Ranil Dissanayake has written a perceptive elegy to his time in East and Southern Africa.
“I will miss the constant obstacles, challenges, fights, compromises, small victories and major changes that come when working in a developing country Government here. There is no such thing as a simple task in Government: a photocopy could take an hour of begging or a day spent searching for the magical combination of a machine, electricity, printer toner and paper in one place. … It can be frustrating, but when you finally start seeing all these small things coalesce into something bigger, you begin to thrive on the little challenges.”
I recall one of my early visits out here I was searching for a job (any job) that might keep me here for a bit longer: talking to a boss of a small company, I said that I relished dealing with things like regular power outages. He cut me off dismissively complaining that these were incredibly bad for business. Even worse, he was massively frustrated at being constantly undercut by competitors who slip a bung to procurement managers rather than competing squarely on service and price.
Many years later, I can see both sides of the coin. Every single power cut and episode of slippery business is individually immensely frustrating and sets us back. However, like Ranil, I also thrive to a certain extent on the knowledge that I can cope and that we have the robustness in our approach to deal with these challenges: not in the way that embassies and big businesses will just throw money at a problem – insulating their staff from vagaries of life out here – but because we built up our NGO from zero and have overcome many obstacles along our way. We are proud of what we have achieved, but also one gains an individual sense of satisfaction of having adapted to a challenging environment.
On my visits back to UK I am sometimes struck by the apparent banality of conversation, e.g. the latest good wine found down the supermarket, rather when was the last power cut. Both topics are equally parochial, and talk of power cuts may seem equally banal to people who live deep in the bush – off-grid – and have to generate their own power. Nonetheless, one feels toughened up living out here, and though many years ago I might have sounded a bit wet behind the ears with my talk of relishing such challenges, now I’d far rather hire someone with a bit of gung-ho like that than someone who will fall to pieces when faced with sheer number of things that just don’t work as straightforwardly as they do back home.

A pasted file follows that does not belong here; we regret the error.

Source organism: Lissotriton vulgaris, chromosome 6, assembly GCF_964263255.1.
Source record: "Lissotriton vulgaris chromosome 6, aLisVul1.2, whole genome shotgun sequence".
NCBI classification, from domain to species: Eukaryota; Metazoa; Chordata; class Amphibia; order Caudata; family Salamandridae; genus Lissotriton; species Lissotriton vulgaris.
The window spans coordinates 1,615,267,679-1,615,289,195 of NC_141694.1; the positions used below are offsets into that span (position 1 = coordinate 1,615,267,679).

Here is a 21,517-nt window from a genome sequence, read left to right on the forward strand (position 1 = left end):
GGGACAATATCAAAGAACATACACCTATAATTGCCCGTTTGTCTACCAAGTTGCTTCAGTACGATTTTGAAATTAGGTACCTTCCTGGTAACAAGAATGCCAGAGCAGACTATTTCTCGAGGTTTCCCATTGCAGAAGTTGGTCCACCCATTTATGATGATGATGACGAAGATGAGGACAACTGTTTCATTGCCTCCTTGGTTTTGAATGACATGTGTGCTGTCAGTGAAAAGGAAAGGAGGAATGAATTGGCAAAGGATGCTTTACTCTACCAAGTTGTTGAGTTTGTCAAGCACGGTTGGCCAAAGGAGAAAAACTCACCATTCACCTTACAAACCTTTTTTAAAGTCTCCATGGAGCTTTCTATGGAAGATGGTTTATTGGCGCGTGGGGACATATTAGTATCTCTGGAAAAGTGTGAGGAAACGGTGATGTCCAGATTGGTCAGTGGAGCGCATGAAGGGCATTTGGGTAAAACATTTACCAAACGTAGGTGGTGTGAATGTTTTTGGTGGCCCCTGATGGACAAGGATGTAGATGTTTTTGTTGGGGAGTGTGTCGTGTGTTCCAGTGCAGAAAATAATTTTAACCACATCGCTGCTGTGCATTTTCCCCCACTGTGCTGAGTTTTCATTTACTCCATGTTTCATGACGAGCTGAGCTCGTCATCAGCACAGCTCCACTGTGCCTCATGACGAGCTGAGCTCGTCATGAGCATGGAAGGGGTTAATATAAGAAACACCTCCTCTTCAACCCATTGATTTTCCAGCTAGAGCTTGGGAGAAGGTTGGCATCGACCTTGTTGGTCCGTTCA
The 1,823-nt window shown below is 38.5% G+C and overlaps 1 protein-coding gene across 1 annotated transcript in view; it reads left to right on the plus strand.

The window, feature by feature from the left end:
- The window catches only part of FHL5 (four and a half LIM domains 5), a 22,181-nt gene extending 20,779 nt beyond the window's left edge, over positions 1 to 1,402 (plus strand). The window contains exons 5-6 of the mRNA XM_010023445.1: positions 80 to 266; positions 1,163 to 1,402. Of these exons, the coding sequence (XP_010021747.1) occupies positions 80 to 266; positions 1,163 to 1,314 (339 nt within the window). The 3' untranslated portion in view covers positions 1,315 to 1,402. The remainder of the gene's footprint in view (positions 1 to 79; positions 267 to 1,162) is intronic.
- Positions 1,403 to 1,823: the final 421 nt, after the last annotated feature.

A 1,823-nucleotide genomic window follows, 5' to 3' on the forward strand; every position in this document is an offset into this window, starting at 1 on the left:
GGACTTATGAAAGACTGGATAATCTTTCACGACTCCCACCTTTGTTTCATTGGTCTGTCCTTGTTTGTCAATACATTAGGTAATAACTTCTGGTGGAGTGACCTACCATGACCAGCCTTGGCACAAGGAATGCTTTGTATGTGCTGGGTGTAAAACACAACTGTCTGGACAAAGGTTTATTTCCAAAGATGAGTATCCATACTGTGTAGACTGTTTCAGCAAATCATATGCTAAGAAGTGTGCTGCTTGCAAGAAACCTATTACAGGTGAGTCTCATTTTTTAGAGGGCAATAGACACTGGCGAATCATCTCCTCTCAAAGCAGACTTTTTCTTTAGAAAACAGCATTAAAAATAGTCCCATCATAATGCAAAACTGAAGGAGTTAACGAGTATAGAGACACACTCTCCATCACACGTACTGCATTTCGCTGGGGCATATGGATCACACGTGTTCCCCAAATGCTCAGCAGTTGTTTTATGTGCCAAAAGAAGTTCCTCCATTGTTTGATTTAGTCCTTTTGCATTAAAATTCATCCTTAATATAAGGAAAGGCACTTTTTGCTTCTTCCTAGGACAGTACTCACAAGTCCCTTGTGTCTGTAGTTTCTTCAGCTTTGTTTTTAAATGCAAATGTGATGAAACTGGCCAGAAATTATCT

All of which is to say that, for all the nonsense talk you hear sometimes about people coming out here to find themselves (and it is utter tosh), there is no doubt that if you’ve got the right personality in the first place then this is a great place for personal development; you will be challenged in so many ways you’ve never been before.
Unfortunately what is great for personal development, is absolutely **** for businesses and economic development. I decided to come here, and so have to accept the rough with the smooth as part of the life I’ve chosen for myself. Locals and local businesses merely despair at the dysfunctionality of their country. Things are getting better, but there are so many other things which could so easily be so much better still if important government institutions just worked a bit more like what they should do.
To be continued …